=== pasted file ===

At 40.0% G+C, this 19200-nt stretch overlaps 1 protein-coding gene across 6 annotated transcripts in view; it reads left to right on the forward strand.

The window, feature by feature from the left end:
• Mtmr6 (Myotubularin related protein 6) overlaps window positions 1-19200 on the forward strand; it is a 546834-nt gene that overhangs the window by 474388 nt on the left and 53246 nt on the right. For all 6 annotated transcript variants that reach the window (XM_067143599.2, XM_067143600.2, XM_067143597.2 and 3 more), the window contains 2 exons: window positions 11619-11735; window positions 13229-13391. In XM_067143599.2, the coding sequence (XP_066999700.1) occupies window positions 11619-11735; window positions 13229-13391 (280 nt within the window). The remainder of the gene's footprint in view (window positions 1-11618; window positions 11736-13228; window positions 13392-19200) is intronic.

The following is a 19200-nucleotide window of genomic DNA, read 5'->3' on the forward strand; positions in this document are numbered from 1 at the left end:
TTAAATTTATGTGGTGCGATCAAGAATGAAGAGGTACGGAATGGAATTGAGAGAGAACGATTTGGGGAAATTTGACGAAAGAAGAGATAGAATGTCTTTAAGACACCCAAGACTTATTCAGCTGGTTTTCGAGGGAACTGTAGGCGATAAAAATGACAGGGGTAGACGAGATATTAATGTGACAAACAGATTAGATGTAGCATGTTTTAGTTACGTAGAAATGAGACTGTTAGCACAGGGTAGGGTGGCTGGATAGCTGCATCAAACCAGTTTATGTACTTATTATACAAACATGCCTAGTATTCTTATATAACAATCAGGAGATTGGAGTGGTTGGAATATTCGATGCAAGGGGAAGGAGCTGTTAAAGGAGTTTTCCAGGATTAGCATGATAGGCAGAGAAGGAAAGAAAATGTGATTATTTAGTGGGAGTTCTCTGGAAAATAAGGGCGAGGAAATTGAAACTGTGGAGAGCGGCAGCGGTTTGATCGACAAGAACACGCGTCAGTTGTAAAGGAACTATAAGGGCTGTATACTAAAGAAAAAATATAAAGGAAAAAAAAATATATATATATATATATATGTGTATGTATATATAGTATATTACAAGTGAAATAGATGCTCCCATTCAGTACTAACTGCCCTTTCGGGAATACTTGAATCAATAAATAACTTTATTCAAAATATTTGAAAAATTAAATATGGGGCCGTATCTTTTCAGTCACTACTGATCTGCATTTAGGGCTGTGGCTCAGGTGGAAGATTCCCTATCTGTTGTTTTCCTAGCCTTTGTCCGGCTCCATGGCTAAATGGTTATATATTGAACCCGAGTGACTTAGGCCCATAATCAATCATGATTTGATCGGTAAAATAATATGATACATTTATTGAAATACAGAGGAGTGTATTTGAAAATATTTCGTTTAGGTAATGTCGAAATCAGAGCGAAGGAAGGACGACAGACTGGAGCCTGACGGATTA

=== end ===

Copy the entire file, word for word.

At 40.0% G+C, this 19200-nt stretch overlaps 1 protein-coding gene across 6 annotated transcripts in view; it reads left to right on the forward strand.

The window, feature by feature from the left end:
• Mtmr6 (Myotubularin related protein 6) overlaps window positions 1-19200 on the forward strand; it is a 546834-nt gene that overhangs the window by 474388 nt on the left and 53246 nt on the right. For all 6 annotated transcript variants that reach the window (XM_067143599.2, XM_067143600.2, XM_067143597.2 and 3 more), the window contains 2 exons: window positions 11619-11735; window positions 13229-13391. In XM_067143599.2, the coding sequence (XP_066999700.1) occupies window positions 11619-11735; window positions 13229-13391 (280 nt within the window). The remainder of the gene's footprint in view (window positions 1-11618; window positions 11736-13228; window positions 13392-19200) is intronic.

The following is a 19200-nucleotide window of genomic DNA, read 5'->3' on the forward strand; positions in this document are numbered from 1 at the left end:
TTAAATTTATGTGGTGCGATCAAGAATGAAGAGGTACGGAATGGAATTGAGAGAGAACGATTTGGGGAAATTTGACGAAAGAAGAGATAGAATGTCTTTAAGACACCCAAGACTTATTCAGCTGGTTTTCGAGGGAACTGTAGGCGATAAAAATGACAGGGGTAGACGAGATATTAATGTGACAAACAGATTAGATGTAGCATGTTTTAGTTACGTAGAAATGAGACTGTTAGCACAGGGTAGGGTGGCTGGATAGCTGCATCAAACCAGTTTATGTACTTATTATACAAACATGCCTAGTATTCTTATATAACAATCAGGAGATTGGAGTGGTTGGAATATTCGATGCAAGGGGAAGGAGCTGTTAAAGGAGTTTTCCAGGATTAGCATGATAGGCAGAGAAGGAAAGAAAATGTGATTATTTAGTGGGAGTTCTCTGGAAAATAAGGGCGAGGAAATTGAAACTGTGGAGAGCGGCAGCGGTTTGATCGACAAGAACACGCGTCAGTTGTAAAGGAACTATAAGGGCTGTATACTAAAGAAAAAATATAAAGGAAAAAAAAATATATATATATATATATATGTGTATGTATATATAGTATATTACAAGTGAAATAGATGCTCCCATTCAGTACTAACTGCCCTTTCGGGAATACTTGAATCAATAAATAACTTTATTCAAAATATTTGAAAAATTAAATATGGGGCCGTATCTTTTCAGTCACTACTGATCTGCATTTAGGGCTGTGGCTCAGGTGGAAGATTCCCTATCTGTTGTTTTCCTAGCCTTTGTCCGGCTCCATGGCTAAATGGTTATATATTGAACCCGAGTGACTTAGGCCCATAATCAATCATGATTTGATCGGTAAAATAATATGATACATTTATTGAAATACAGAGGAGTGTATTTGAAAATATTTCGTTTAGGTAATGTCGAAATCAGAGCGAAGGAAGGACGACAGACTGGAGCCTGACGGATTA